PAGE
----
// specify the jmpress options
var jmpressOpts	= {
	animation		: { transitionDuration : '0.8s' }

// call the jmslideshow plugin
$( '#jms-slideshow' ).jmslideshow( $.extend( true, { jmpressOpts : jmpressOpts }, {
	autoplay	: true,
	bgColorSpeed: '0.8s',
	arrows		: false

The following are the set of available options that are available for the slideshow plugin:

$.JMSlideshow.defaults 		= {
	// options for the jmpress plugin.
	// you can add more options...
	jmpressOpts	: {
		// set the viewport
		viewPort 		: {
			height	: 400,
			width	: 1300,
			maxScale: 1
		fullscreen		: false,
		hash			: { use : false },
		mouse			: { clickSelects : false },
		keyboard		: { use : false },
		animation		: { transitionDuration : '1s' }
	// for this specific plugin we will have the following options:
	// shows/hides navigation arrows
	arrows		: true,
	// shows/hides navigation dots/pages
	dots		: true,
	// each step's bgcolor transition speed
	bgColorSpeed: '1s',
	// slideshow on / off
	autoplay	: false,
	// time between transitions for the slideshow
	interval	: 3500

Once the slideshow plugin is called, the first function to be executed is the init function:

_init : function( options ) {
	this.options 		= $.extend( true, {}, $.JMSlideshow.defaults, options );
	// the slides
	this.$slides		= $('#jms-slider').children('div');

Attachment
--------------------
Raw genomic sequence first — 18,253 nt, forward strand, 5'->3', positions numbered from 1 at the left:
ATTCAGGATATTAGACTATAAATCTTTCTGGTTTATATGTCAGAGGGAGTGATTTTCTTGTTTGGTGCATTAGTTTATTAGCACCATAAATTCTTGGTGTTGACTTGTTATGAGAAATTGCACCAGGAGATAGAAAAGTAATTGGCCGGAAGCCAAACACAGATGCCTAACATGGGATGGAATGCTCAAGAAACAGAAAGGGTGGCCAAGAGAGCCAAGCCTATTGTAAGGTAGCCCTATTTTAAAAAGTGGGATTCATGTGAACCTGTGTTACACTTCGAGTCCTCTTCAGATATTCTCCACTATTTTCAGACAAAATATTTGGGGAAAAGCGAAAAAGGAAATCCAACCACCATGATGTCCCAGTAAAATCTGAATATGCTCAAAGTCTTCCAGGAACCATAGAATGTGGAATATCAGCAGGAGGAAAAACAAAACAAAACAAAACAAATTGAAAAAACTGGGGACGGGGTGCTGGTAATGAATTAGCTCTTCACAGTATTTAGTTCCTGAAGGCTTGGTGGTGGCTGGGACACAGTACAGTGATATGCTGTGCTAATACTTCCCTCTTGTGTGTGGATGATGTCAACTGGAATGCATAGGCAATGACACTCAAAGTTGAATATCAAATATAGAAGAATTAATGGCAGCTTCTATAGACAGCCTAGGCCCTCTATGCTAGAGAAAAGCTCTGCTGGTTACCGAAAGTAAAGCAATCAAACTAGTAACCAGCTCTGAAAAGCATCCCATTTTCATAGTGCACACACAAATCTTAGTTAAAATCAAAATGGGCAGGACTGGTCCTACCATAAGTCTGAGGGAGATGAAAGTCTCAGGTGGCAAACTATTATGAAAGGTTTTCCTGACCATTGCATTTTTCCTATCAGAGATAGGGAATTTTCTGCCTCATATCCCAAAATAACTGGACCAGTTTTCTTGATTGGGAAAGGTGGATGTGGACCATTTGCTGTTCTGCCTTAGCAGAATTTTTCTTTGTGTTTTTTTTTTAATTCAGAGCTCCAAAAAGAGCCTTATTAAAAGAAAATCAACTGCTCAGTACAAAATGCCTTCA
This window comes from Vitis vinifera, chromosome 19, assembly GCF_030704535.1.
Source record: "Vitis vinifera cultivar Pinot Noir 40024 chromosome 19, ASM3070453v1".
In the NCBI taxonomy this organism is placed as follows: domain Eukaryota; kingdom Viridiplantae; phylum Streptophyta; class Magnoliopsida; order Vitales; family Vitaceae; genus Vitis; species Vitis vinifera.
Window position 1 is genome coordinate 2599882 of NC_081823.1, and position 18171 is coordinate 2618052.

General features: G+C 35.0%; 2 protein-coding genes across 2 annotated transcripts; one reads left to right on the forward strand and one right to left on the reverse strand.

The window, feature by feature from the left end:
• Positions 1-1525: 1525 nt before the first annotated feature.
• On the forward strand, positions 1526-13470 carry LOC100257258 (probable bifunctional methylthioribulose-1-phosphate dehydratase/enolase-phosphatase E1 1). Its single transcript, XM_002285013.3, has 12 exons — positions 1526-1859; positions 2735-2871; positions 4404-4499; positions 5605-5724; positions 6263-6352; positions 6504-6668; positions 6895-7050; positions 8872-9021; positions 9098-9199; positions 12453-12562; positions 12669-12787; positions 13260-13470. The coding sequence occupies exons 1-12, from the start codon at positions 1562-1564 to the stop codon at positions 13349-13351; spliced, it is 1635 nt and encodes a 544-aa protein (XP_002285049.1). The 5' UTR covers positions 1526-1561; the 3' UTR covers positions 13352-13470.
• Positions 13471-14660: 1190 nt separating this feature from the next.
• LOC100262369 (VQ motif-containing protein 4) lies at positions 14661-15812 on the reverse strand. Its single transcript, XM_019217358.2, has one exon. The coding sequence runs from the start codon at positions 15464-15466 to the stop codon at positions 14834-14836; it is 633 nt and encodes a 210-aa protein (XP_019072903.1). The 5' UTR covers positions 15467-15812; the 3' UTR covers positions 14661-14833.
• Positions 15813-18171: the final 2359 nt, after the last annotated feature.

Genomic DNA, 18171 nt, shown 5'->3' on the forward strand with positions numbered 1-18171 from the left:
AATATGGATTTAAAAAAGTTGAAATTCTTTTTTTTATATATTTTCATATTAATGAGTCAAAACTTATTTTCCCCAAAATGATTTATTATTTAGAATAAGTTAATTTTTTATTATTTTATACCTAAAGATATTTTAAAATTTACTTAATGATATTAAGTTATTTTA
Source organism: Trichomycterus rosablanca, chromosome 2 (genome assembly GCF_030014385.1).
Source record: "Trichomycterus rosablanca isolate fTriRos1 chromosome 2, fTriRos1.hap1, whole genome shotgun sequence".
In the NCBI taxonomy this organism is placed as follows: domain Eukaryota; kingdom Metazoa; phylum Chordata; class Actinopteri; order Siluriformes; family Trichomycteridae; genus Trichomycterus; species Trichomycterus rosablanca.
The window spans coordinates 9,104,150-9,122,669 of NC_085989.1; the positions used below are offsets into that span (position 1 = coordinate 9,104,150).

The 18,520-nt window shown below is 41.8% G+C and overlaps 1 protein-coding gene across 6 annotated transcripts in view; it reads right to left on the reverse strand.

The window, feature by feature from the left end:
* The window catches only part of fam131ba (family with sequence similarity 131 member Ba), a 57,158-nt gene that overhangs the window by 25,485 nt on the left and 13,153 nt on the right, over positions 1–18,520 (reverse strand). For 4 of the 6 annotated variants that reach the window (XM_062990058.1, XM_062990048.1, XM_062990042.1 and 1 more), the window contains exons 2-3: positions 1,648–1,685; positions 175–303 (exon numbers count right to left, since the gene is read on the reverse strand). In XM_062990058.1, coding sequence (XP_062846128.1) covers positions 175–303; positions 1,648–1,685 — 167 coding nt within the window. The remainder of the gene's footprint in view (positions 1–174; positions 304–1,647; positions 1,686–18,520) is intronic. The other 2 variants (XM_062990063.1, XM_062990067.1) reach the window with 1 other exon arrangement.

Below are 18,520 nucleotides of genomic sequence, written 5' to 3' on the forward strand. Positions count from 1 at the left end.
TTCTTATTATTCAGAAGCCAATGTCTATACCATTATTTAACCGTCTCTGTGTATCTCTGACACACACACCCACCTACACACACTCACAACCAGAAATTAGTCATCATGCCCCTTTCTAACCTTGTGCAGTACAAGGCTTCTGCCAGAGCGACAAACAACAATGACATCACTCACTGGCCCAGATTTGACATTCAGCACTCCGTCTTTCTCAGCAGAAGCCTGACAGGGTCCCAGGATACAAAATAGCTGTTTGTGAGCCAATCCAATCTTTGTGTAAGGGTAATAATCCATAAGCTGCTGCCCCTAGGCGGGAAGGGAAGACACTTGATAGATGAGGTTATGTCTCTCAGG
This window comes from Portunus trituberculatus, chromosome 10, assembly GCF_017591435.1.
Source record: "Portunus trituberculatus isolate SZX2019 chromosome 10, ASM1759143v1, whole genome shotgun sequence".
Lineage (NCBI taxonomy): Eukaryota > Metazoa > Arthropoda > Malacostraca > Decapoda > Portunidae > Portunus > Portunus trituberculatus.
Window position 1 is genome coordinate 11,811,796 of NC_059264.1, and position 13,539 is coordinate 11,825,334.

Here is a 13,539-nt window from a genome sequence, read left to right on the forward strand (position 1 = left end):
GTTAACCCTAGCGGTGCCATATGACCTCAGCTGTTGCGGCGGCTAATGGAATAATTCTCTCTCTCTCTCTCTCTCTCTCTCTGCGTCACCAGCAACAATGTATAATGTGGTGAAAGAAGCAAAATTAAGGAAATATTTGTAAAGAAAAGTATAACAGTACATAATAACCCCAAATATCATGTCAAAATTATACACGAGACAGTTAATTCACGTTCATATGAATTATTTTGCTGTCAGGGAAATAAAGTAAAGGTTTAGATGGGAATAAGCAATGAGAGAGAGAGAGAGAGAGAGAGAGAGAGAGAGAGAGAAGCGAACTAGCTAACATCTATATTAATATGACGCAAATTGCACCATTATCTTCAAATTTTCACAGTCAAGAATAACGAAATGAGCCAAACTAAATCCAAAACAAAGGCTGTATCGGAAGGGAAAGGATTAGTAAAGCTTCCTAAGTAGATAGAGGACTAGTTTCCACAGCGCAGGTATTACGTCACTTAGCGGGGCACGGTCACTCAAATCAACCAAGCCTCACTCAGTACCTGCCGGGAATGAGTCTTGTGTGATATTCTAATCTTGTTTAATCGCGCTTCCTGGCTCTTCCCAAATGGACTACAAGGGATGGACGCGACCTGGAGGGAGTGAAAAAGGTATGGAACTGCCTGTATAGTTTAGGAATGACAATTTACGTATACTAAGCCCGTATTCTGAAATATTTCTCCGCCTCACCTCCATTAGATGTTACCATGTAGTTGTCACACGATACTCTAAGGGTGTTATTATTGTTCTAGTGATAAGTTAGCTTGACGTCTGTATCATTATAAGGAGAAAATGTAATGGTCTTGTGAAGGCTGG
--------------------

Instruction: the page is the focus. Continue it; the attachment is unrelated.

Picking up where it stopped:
// total number of slides
	this.slidesCount	= this.$slides.length;
	// step's bgcolor
	this.colors			= $.map( this.$slides, function( el, i ) { return $( el ).data( 'color' ); } ).join( ' ' );
	// build the necessary structure to run jmpress
	// initialize the jmpress plugin
	// if support (function implemented in jmpress plugin)
	if( ) {
		// load some events
		// if autoplay is true start the slideshow
		if( this.options.autoplay ) {

In the _layout function we are building the necessary structure for the jmpress plugin. Also, we will be adding the navigation arrows / dots in case these are set to true in the options.

_layout				: function() {
	// adds a specific class to each one of the steps
	this.$slides.each( function( i ) {
		$(this).addClass( 'jmstep' + ( i + 1 ) );
	} );
	// wrap the slides. This wrapper will be the element on which we will call the jmpress plugin